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Saving the albatross in comfort


The endeavours of ocean wanderers like the albatross never cease to amaze us. Perhaps it’s because we humans struggle to endure the mighty seas and freezing temperatures of the southern oceans where these birds thrive. For those who spend any time upon the raucous seas where albatrosses roam, it is a constant reminder of just how frail we are compared with the albatross which have perfected their physiology to cope with the harshest of environments. However, sometimes their adaptation works against them because they are so adept at foraging over vast distances that our presence in their habitat has become a threat to these seabirds.

Longline fisheries use hooks baited with squid, an albatross staple, deployed at intervals on lines that stretch over 60 km long to catch high value fish such as tunas and swordfish. Seabirds, especially albatross, follow the fishing vessels and steal baited hooks before they can sink into the depths. This stolen meal far too often results in the death of the thief, with over 300,000 seabirds killed in longline and trawl fisheries per year, at least 100,000 of which are albatross. However, this unnecessary mortality is easily avoided, by using bycatch mitigation measures like a bird-scaring line to ward off foraging birds, line weighting to sink the hooks faster and setting lines at night when the birds are less active. The hard part is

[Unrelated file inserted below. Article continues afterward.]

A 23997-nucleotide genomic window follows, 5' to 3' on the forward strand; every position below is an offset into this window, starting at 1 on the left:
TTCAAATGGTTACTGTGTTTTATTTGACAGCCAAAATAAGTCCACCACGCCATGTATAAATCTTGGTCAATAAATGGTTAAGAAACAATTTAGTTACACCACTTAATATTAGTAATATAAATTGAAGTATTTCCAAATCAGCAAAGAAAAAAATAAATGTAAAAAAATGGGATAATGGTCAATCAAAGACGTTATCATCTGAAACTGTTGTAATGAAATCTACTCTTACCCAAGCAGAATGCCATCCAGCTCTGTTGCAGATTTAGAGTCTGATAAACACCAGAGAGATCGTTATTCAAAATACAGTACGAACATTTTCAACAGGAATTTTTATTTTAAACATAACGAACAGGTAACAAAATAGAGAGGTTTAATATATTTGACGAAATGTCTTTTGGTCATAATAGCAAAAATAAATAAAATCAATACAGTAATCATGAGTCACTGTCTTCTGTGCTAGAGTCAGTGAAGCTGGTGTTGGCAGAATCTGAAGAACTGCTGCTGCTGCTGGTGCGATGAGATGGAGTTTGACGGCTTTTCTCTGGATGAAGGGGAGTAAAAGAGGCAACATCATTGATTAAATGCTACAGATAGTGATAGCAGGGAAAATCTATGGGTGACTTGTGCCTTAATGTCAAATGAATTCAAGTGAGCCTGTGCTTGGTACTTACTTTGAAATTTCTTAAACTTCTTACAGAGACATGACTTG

convincing the fishing industry that these measures are effective, and necessary. To create that awareness, and generate the uptake of mitigation measures in the worlds’ bycatch hotspots, the Royal Society for the Protection of Birds (RSPB) and BirdLife International launched the Albatross Task Force. The ATF is a team of bycatch mitigation practitioners who work directly with industry, at sea, on deck, right next to the people setting the hooks. The mission of the ATF is to implement best practice mitigation measures in seabird bycatch hot spots, to reduce the levels of mortality and ultimately to improve the conservation status of these threatened birds. This involves generating links with industry and government, conducting frequent sea trips to test, and improve mitigation and help industry re-adjust their fishing gear and operations to prevent albatross mortality. Our results show that the measures are extremely effective, with seabird bycatch reductions of over 90% possible where mitigation is adopted. These results are only possible by spending the


necessary time at sea in all conditions, and that is why the ATF uses Páramo directional clothing. Staying warm and dry makes long periods on deck much more comfortable, but the design details are really what make the difference. Adjustable hoods that hold off the worst of the rain without diminishing the view of the wearer are great for performing seabird abundance counts. A range of pockets help store the range of utensils for recording data during hours on deck, and the lightweight and flexible fabrics permit changing the number of layers beneath the top coat as weather demands. Oli Yates, RSPB

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